The 47-year-old Ayrshire-born author created a sensation with his first novel, Scar Culture, about survivors of child abuse who are exploited all over again by an ethically questionable psychotherapist. Since its publication in 1999, Scar Culture has frequently been cited as one of the best Scottish novels of recent years.
Davidson is on a rare visit back to his homeland from Switzerland, where he now lives with his wife, author Kate Orson, and their one-year-old daughter, Ruby. For the last few years, he's been teaching English in South-East Asia, mainly in Vietnam, and the experience of living in a tropical climate – not to mention gazing down from a nice apartment onto squalid shacks – directly inspired his new novel.
After a 13-year silence broken only by a short-story collection, his second full-length novel is titled My Gun Was As Tall As Me and returns to the theme of exploited children. It's set in a thinly-disguised version of Burma, where the government press-gangs children as young as seven into brutal death squads, desensitising them to violence and then sending them to burn down villages (even the ones in which they were raised) and massacre the inhabitants. Worldwide, the number of child soldiers is estimated to be about 300,000.
Davidson's narrative follows two escapees from a destroyed village, mute twins Lynch and Leer, who are thought by their fellow villagers to have mystical powers. Entwined with their story is that of Tuvol (again, his nationality is left unclear), whose father is revered for starting a chain of orphanages but has little time for his own son. An aimless and lonely rich boy, Tuvol decides to freeze to death on a mountainside. Fittingly, this grand gesture of Western angst is averted by someone who knows what real suffering is: Dominique, an aid worker on holiday in the mountains. Tuvol decides to find himself by volunteering for service in Dominique's displaced person's camp.
"I think the trigger was moving to Asia, Vietnam in particular," says the softly-spoken Davidson of the novel's genesis, confessing that the final result wasn't what he originally planned. "I knew I wanted to write a book about being in an Asian or tropical setting, and I also wanted a cold setting – not necessarily Scotland but just back in the West, in the cold. I was waiting to go to Burma for a holiday, and I looked into it and thought, 'This doesn't sound good', and from then on I starting researching around Burma and the story of Johnny and Luther, two boys in the Karen tribe in Northern Burma who were said to have magic powers. At the beginning, I looked into Congo and the Lord's Resistance Army, things like that, but as the novel developed some of the other characters became more prominent so the child soldier thing became less of a theme and more of a background. Although Lynch and Leer are in a conflict zone, they're much more of the victims rather than the cajoled perpetrators."
Had circumstances been different, My Gun Is As Tall As Me would have been Davidson's third novel. He finished Silem Renk, a story about a revenge agency that uses non-violent methods, in 2005, but while working on it he had to deal with grief over his father's death and the end of a relationship. Writing became harder, his publisher Canongate wasn't keen on the finished manuscript and it was never published. Davidson admits that embarking on My Gun Was As Tall As Me had its difficulties after that experience, "but then I was familiar with that from long years of not having anything published", and it didn't take him long to get back into the frame of mind for writing a novel.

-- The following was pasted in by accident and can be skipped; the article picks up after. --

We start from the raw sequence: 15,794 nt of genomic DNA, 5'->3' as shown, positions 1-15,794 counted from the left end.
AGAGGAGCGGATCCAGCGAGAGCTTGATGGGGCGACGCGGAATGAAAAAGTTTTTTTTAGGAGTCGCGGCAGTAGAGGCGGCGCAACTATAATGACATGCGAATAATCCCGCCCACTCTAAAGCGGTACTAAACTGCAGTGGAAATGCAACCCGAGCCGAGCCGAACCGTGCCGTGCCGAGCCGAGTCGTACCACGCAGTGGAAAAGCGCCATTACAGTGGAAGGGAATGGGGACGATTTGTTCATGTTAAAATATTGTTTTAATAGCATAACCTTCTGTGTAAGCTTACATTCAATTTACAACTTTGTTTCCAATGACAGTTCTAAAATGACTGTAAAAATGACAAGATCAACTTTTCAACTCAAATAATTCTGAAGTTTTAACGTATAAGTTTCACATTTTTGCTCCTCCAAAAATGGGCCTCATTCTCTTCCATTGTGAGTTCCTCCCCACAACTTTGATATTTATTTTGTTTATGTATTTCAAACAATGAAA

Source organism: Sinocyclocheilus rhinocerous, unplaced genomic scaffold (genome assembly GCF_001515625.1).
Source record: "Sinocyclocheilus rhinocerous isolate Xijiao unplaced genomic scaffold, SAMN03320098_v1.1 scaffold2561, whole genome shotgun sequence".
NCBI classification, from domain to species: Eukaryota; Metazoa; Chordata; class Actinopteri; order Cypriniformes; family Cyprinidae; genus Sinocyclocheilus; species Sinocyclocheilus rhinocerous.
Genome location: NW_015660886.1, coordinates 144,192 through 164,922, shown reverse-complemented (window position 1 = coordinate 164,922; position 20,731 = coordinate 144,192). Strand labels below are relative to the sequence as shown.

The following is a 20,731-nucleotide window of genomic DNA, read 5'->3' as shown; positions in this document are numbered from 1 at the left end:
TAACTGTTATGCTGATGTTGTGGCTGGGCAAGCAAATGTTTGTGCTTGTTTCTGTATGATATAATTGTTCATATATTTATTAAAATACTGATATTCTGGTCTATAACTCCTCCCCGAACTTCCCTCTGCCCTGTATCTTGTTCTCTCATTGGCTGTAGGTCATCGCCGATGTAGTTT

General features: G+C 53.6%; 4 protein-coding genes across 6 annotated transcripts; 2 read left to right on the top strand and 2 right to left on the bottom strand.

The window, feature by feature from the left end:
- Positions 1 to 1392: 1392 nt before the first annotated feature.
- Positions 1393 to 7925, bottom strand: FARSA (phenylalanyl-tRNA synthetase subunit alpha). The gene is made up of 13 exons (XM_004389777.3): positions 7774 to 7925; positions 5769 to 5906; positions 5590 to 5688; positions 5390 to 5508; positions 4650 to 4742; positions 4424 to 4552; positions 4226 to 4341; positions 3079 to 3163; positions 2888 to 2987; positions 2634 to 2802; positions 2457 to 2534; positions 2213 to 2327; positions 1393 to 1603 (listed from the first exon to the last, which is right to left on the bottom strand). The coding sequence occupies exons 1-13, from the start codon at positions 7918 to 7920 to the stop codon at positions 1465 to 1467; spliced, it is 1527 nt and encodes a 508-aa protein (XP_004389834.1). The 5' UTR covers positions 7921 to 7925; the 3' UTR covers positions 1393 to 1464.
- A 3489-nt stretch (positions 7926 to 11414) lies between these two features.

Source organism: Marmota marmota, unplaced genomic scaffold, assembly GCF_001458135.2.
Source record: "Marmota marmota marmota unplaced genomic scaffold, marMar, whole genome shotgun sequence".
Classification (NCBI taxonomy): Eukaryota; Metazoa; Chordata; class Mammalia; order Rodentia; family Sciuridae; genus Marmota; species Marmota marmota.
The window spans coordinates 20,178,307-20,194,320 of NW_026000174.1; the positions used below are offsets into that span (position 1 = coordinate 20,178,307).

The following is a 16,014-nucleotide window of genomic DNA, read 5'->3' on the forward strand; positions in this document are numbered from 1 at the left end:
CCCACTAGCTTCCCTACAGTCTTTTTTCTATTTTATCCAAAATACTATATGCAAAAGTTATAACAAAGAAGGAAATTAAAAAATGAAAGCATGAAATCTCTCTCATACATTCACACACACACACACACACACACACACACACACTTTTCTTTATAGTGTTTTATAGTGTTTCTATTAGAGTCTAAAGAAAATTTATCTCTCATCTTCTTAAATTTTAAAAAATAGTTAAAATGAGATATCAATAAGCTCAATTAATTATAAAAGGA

"At the beginning I'm just working a little," he says. "At the end I'm totally immersed. I love the immersion of a book. You are cognisant of everything that's going on, you know what's happening with each character. Because I don't see it as a plot that I have to make sure everything's working with, I just have to make sure I know all these characters well enough to make it true. To make their voices true is to make the story true. If they're right, everything else will fall into place. Which is slightly naive, probably, from an editor's point of view, because they sometimes want things to be a little tighter than that. So I kind of give them a messy manuscript that has to be tidied up a bit – but that's people, that's characters, in the way that I write."
Instead of Silem Renk, the next Davidson book to be published was The Gradual Gathering Of Lust & Other Tales (2007), a book of short stories exploring the complexities of sexuality, and it seems to have been exactly what he needed.
"I loved the stories because they gave me a chance to explore things of myself – ideas, as well as my own mixed-up autobiography. I just felt really free with the short stories. I loved the freedom they gave me. After the rigours of a novel it felt refreshing to just concentrate on one story for a few weeks, finish the first draft and move on to the next. It was certainly a good bandage on the wound. And more than that – they took on their own life. One of the stories was made into a little play in Saigon, and I took a lot of pride in that."
Well aware that he could be pigeonholed as an author who only dwells on the gloomy things in life, Davidson says his next book, a mystery set in the Alps, will avoid the unsettling themes for which he's become known.
"The next thing I write, I'm avoiding thematically any type of horror at all. I'm not saying I'm going to write a happy book, but I think I'm looking forward to moving on to something different again. I feel that I've explored quite a lot of the dark side of things. Having said that, who knows? Because I do find that what I intend to start out writing about doesn't necessarily happen at the end. And I think that's one of the joys of writing these books: the way that it surprises me."
My Gun Was As Tall As Me is published by Freight Books, £8.99
Contextual targeting label: